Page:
Monday, 6 July 2020

Is Composite Resin Bonding Right For You?

Composite resin bonding can be a fast, minimally invasive and inexpensive option for the beautiful smile you're looking for. But knowing what makes you a good candidate can help you determine if it's the right investment for you.

What Is Composite Bonding?

Composite bonding is a cosmetic technique wherein a type of dental material – in this case, composite resin – is shaped and molded on your teeth to give the appearance of straighter, whiter smile. It can be used as a cosmetic solution to chipped teeth, gapped teeth and staining in both teeth and fillings. Unlike porcelain veneer placement, which can take more than two visits, composite resin bonding can be completed in one appointment.

According to Everyday Health, the cost for bonding can range from about $300 to $600 per tooth for a simpler procedure, like a cavity filling. Although many dental insurance plans do not cover cosmetic bonding, it's good practice to ask whether they will cover a portion – especially if it's part of a medically necessary procedure, which some insurers acknowledge.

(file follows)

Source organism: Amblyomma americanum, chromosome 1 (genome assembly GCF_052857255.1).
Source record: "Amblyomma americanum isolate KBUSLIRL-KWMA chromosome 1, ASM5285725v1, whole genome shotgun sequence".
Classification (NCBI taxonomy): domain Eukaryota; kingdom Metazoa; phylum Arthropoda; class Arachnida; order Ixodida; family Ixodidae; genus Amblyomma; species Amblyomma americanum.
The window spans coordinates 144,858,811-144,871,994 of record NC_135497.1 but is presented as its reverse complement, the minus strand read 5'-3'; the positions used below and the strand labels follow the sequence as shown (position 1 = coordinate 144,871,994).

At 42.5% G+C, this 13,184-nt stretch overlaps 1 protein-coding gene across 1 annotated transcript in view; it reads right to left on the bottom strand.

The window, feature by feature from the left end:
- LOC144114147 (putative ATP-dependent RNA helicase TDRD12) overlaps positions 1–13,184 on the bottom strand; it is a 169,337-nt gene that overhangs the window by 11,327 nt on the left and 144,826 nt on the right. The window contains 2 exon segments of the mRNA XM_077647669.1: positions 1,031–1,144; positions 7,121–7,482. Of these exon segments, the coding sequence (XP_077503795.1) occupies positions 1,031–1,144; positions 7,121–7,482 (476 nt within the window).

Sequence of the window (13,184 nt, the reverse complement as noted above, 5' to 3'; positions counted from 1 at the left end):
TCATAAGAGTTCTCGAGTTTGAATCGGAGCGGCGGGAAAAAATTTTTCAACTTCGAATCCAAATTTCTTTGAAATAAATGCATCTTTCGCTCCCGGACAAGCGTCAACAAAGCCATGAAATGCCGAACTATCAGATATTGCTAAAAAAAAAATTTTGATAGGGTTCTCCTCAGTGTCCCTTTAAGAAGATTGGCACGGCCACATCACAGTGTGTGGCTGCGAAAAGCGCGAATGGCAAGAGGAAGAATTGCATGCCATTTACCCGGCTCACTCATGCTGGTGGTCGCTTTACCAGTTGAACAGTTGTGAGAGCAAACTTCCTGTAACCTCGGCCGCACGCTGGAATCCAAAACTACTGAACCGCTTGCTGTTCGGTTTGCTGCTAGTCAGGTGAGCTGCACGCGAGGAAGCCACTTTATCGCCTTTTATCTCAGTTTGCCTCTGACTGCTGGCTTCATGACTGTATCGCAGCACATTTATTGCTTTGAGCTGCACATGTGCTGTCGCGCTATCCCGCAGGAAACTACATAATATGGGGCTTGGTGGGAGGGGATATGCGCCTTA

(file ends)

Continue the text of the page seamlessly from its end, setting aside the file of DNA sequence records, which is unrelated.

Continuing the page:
Whom Is Composite Bonding Right For?

Composite resin bonding isn't for everyone. If your smile is crooked as the result of an over- or underbite, this treatment won't serve to correct it. Instead, speak with your dentist to determine if more in-depth work is needed like adjusting your bite or any complex chips or gaps in your teeth. Bonding is primarily for those who seek a cosmetic solution for teeth that are otherwise healthy.

What Can You Expect During Your Visit?

Composite bonding is a safe and effective technique that was developed more than 50 years ago, and has been widely available for over three decades, according to the American Dental Association (ADA). The fillings and processes today are very efficient, making it easier for both you and your dentist.

The treatment itself often starts with the removal of some surface enamel, allowing the dentist to best shape the composite resin to your tooth, followed by the application of the bonding agent. Your dentist will then add the composite resin, cure it with a special light and finish by polishing your teeth. Because the process involves a high level of technique for a natural mold and shape, it's best to work with a dentist who has experience and specialty in this area.

What Aftercare Is Needed?

With normal care, today's composite material is durable enough to last without regular attention; you won't need to seek out your dentist for special visits and upkeep. Nonetheless, make sure to keep your regular dental checkup and daily oral care a priority. Mouthwashes like Colgate Total® Gum Health, for instance, can improve gum strength by 45 percent for those who find their gumline tougher to maintain after bonding treatment. You should also avoid biting down on particularly hard foods, or ice, to prevent cracking.